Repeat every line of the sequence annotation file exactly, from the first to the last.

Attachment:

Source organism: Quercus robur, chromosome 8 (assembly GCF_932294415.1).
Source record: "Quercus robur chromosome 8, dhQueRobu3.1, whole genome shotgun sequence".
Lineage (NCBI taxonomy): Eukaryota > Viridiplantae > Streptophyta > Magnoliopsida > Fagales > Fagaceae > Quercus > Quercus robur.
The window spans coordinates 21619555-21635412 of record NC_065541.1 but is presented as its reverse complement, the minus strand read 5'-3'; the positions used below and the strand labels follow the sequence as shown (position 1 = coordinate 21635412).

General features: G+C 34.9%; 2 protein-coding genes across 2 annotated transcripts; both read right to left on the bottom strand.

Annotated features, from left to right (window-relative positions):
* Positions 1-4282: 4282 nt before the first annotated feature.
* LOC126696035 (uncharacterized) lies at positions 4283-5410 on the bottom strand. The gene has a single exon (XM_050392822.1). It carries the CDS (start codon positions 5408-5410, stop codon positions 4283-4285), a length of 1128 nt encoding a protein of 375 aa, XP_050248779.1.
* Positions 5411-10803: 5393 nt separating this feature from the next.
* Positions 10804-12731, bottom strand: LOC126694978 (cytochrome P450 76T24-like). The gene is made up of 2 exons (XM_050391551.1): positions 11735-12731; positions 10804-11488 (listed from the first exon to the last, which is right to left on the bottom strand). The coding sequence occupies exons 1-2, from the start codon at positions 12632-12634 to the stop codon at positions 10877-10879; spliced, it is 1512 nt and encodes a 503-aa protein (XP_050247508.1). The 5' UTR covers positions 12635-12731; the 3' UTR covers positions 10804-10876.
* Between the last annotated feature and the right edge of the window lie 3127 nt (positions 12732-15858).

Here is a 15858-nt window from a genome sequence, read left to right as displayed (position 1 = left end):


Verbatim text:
Source organism: Quercus robur, chromosome 8 (assembly GCF_932294415.1).
Source record: "Quercus robur chromosome 8, dhQueRobu3.1, whole genome shotgun sequence".
Lineage (NCBI taxonomy): Eukaryota > Viridiplantae > Streptophyta > Magnoliopsida > Fagales > Fagaceae > Quercus > Quercus robur.
The window spans coordinates 21619555-21635412 of record NC_065541.1 but is presented as its reverse complement, the minus strand read 5'-3'; the positions used below and the strand labels follow the sequence as shown (position 1 = coordinate 21635412).

General features: G+C 34.9%; 2 protein-coding genes across 2 annotated transcripts; both read right to left on the bottom strand.

Annotated features, from left to right (window-relative positions):
* Positions 1-4282: 4282 nt before the first annotated feature.
* LOC126696035 (uncharacterized) lies at positions 4283-5410 on the bottom strand. The gene has a single exon (XM_050392822.1). It carries the CDS (start codon positions 5408-5410, stop codon positions 4283-4285), a length of 1128 nt encoding a protein of 375 aa, XP_050248779.1.
* Positions 5411-10803: 5393 nt separating this feature from the next.
* Positions 10804-12731, bottom strand: LOC126694978 (cytochrome P450 76T24-like). The gene is made up of 2 exons (XM_050391551.1): positions 11735-12731; positions 10804-11488 (listed from the first exon to the last, which is right to left on the bottom strand). The coding sequence occupies exons 1-2, from the start codon at positions 12632-12634 to the stop codon at positions 10877-10879; spliced, it is 1512 nt and encodes a 503-aa protein (XP_050247508.1). The 5' UTR covers positions 12635-12731; the 3' UTR covers positions 10804-10876.
* Between the last annotated feature and the right edge of the window lie 3127 nt (positions 12732-15858).

Here is a 15858-nt window from a genome sequence, read left to right as displayed (position 1 = left end):